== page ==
Are You Bullshitting Prospects About Who You Really Are?

By: Jordan Dick Posted in Copywriting, Small Business
Liar, liar pants on fire.

Are you full of it?

When I was first starting out as a web web designer, I always wanted to make my business sound bigger than it really was. I would say things like, “we provide…” and “our services are…”  I had an “About Us” page and even several email addresses… one for billing, support and sales.

Any of that sound familiar? Maybe you don’t have three or four different email addresses like I had, but perhaps you are still doing the “we” thing.

Are You Really a “We?”

It took me years to finally own up, and answer this question honestly. But when I did, I felt lighter and more authentic. Over the years, I realized that my best clients really enjoy working with me. They like the personal connection and service I’m able to offer.

I really didn’t need to pretend I was bigger than I was. Here’s the thing…

People that won’t hire you because you’re a one person show, aren’t your customers anyway.

Be Yourself And Own It

Stop pretending to be something you’re not, and start building trust with transparency from the start.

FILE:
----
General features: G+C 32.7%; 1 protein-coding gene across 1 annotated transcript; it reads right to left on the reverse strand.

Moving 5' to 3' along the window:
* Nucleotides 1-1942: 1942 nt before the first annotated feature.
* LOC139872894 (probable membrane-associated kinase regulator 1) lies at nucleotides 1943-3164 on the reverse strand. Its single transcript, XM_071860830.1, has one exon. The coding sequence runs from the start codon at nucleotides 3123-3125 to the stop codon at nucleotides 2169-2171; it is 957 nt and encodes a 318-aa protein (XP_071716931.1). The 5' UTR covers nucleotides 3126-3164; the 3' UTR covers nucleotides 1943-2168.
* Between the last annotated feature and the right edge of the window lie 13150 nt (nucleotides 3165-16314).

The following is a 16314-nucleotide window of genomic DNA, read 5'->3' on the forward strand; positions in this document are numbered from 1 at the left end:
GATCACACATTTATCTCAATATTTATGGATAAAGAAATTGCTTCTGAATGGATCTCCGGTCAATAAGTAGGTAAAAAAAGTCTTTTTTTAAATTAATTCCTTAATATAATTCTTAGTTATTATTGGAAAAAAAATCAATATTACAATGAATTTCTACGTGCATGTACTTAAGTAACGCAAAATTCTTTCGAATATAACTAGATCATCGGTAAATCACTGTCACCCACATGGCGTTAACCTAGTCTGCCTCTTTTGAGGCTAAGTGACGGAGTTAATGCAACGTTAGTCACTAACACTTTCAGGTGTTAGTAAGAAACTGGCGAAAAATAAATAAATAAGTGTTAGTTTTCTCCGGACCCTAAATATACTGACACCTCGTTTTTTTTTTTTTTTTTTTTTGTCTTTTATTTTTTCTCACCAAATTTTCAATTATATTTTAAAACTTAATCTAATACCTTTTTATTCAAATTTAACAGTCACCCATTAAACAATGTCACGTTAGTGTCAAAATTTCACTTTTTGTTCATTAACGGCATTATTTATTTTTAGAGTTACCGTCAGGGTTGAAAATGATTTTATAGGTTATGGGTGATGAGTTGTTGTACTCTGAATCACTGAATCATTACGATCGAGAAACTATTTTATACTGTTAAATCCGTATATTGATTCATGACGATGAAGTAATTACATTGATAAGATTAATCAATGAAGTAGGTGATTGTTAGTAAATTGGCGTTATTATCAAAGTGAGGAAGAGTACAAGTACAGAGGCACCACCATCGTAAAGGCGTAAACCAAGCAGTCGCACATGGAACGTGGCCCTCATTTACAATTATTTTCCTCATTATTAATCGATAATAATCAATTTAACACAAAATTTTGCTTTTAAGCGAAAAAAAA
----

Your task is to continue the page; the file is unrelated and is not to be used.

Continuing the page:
If you’re really an “I” then say it outright. Put a picture of your dang self on your home page and let your prospects know who they’re dealing with from the start.

If you really are a (“we”) company with several employees, then you do need to get some faces on your site with a little bit of personalized copy to make your team look like real humans. No one wants to read a wall of text on an about page.

Or even worse, no one wants to land on a page and find…

The Dreaded Mission Statement

I don’t think I’ve ever read one of these from beginning to end. Do some businesses really think a mission statement is going win over prospects? My guess is, any business that uses a “mission statement” in that old stuffy style, hasn’t got a clue about marketing on the web in 2013.

Take a look at this load of BS…

Example of a boring old mission statement.

…nuff said.

As much as I hate the phrase, “mission statement,” if you must have one, there is a way to do it that won’t make your prospects want to throw-up.

If you can avoid the common copywriting mistakes, it’s possible to have a mission statement that actually is engaging to read.

Some examples of a decent mission statements that focus more on the prospect than the company.


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